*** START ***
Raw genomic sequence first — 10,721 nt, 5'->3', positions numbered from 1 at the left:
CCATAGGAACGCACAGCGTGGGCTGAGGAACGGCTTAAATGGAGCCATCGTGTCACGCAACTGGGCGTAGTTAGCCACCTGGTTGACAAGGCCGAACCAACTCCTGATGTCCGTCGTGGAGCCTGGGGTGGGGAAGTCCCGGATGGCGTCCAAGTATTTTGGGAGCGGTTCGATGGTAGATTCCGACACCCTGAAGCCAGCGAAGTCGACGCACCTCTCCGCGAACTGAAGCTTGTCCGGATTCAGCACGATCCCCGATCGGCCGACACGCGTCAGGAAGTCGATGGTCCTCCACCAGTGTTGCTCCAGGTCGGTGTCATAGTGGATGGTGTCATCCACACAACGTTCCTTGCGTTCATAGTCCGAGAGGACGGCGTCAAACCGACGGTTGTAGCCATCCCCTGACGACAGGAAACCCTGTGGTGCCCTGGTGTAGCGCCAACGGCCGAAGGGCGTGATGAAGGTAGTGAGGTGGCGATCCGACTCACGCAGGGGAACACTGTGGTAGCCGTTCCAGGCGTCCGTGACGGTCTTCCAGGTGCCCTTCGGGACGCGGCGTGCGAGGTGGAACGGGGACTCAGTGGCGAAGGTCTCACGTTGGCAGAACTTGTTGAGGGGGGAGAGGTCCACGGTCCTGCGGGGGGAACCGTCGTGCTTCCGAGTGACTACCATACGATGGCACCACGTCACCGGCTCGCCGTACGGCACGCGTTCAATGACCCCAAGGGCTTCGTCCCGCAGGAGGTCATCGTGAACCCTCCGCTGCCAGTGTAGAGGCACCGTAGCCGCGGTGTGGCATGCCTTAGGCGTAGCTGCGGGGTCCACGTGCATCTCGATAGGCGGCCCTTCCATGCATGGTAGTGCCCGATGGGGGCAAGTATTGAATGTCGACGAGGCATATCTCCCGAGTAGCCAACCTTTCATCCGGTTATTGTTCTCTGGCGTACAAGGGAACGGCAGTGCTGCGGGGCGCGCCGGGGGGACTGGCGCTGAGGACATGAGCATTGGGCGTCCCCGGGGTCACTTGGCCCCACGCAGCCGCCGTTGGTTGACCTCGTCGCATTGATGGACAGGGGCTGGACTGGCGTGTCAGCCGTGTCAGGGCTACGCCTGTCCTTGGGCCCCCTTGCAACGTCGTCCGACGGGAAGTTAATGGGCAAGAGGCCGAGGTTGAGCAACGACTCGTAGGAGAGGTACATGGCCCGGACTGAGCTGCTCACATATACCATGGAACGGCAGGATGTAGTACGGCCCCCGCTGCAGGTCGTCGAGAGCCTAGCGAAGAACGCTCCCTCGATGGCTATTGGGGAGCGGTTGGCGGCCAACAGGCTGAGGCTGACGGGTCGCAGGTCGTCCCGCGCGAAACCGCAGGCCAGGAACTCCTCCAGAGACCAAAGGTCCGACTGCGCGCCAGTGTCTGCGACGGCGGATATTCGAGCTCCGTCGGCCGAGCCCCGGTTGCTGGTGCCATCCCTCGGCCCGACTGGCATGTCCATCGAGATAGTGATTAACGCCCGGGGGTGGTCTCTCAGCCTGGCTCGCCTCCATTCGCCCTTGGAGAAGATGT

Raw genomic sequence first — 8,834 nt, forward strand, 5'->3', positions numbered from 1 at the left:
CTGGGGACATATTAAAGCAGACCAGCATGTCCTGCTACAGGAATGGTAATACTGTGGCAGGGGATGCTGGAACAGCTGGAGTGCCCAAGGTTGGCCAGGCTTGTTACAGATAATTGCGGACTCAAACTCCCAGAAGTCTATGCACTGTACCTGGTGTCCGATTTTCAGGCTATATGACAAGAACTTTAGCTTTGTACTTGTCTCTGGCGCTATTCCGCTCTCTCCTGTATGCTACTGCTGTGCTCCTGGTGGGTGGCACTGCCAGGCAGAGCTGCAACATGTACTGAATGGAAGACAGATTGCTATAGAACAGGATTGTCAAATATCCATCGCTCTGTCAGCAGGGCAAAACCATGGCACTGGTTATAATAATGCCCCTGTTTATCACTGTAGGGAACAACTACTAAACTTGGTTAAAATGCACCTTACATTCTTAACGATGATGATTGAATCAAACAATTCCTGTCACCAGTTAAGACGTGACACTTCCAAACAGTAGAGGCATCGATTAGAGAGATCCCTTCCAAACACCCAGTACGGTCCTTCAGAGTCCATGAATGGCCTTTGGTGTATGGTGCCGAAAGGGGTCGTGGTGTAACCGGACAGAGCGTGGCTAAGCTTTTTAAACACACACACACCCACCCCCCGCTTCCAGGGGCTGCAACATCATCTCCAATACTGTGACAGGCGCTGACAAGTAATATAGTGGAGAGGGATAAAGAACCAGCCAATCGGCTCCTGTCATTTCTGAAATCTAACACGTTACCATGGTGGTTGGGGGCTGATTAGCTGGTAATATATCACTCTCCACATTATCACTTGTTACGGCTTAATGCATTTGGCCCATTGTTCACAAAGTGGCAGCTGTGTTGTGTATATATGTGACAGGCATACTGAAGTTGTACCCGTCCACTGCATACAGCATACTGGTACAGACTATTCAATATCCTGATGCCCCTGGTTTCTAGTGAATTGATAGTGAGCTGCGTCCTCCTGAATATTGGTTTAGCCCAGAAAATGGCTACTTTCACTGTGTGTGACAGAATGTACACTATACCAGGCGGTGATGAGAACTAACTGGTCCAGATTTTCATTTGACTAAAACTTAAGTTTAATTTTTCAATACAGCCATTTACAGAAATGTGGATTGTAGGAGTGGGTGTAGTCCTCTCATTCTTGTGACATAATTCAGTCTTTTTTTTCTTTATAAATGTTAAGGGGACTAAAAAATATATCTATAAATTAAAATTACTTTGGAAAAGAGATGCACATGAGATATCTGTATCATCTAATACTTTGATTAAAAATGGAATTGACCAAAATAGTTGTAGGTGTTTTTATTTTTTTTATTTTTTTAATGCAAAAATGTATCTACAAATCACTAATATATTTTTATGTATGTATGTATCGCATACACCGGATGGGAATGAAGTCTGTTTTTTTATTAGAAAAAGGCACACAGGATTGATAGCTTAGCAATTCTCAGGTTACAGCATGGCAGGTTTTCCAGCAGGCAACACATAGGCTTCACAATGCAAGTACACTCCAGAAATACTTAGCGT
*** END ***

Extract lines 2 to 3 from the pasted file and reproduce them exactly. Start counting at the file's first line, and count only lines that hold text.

CCATAGGAACGCACAGCGTGGGCTGAGGAACGGCTTAAATGGAGCCATCGTGTCACGCAACTGGGCGTAGTTAGCCACCTGGTTGACAAGGCCGAACCAACTCCTGATGTCCGTCGTGGAGCCTGGGGTGGGGAAGTCCCGGATGGCGTCCAAGTATTTTGGGAGCGGTTCGATGGTAGATTCCGACACCCTGAAGCCAGCGAAGTCGACGCACCTCTCCGCGAACTGAAGCTTGTCCGGATTCAGCACGATCCCCGATCGGCCGACACGCGTCAGGAAGTCGATGGTCCTCCACCAGTGTTGCTCCAGGTCGGTGTCATAGTGGATGGTGTCATCCACACAACGTTCCTTGCGTTCATAGTCCGAGAGGACGGCGTCAAACCGACGGTTGTAGCCATCCCCTGACGACAGGAAACCCTGTGGTGCCCTGGTGTAGCGCCAACGGCCGAAGGGCGTGATGAAGGTAGTGAGGTGGCGATCCGACTCACGCAGGGGAACACTGTGGTAGCCGTTCCAGGCGTCCGTGACGGTCTTCCAGGTGCCCTTCGGGACGCGGCGTGCGAGGTGGAACGGGGACTCAGTGGCGAAGGTCTCACGTTGGCAGAACTTGTTGAGGGGGGAGAGGTCCACGGTCCTGCGGGGGGAACCGTCGTGCTTCCGAGTGACTACCATACGATGGCACCACGTCACCGGCTCGCCGTACGGCACGCGTTCAATGACCCCAAGGGCTTCGTCCCGCAGGAGGTCATCGTGAACCCTCCGCTGCCAGTGTAGAGGCACCGTAGCCGCGGTGTGGCATGCCTTAGGCGTAGCTGCGGGGTCCACGTGCATCTCGATAGGCGGCCCTTCCATGCATGGTAGTGCCCGATGGGGGCAAGTATTGAATGTCGACGAGGCATATCTCCCGAGTAGCCAACCTTTCATCCGGTTATTGTTCTCTGGCGTACAAGGGAACGGCAGTGCTGCGGGGCGCGCCGGGGGGACTGGCGCTGAGGACATGAGCATTGGGCGTCCCCGGGGTCACTTGGCCCCACGCAGCCGCCGTTGGTTGACCTCGTCGCATTGATGGACAGGGGCTGGACTGGCGTGTCAGCCGTGTCAGGGCTACGCCTGTCCTTGGGCCCCCTTGCAACGTCGTCCGACGGGAAGTTAATGGGCAAGAGGCCGAGGTTGAGCAACGACTCGTAGGAGAGGTACATGGCCCGGACTGAGCTGCTCACATATACCATGGAACGGCAGGATGTAGTACGGCCCCCGCTGCAGGTCGTCGAGAGCCTAGCGAAGAACGCTCCCTCGATGGCTATTGGGGAGCGGTTGGCGGCCAACAGGCTGAGGCTGACGGGTCGCAGGTCGTCCCGCGCGAAACCGCAGGCCAGGAACTCCTCCAGAGACCAAAGGTCCGACTGCGCGCCAGTGTCTGCGACGGCGGATATTCGAGCTCCGTCGGCCGAGCCCCGGTTGCTGGTGCCATCCCTCGGCCCGACTGGCATGTCCATCGAGATAGTGATTAACGCCCGGGGGTGGTCTCTCAGCCTGGCTCGCCTCCATTCGCCCTTGGAGAAGATGT

Raw genomic sequence first — 8,834 nt, forward strand, 5'->3', positions numbered from 1 at the left: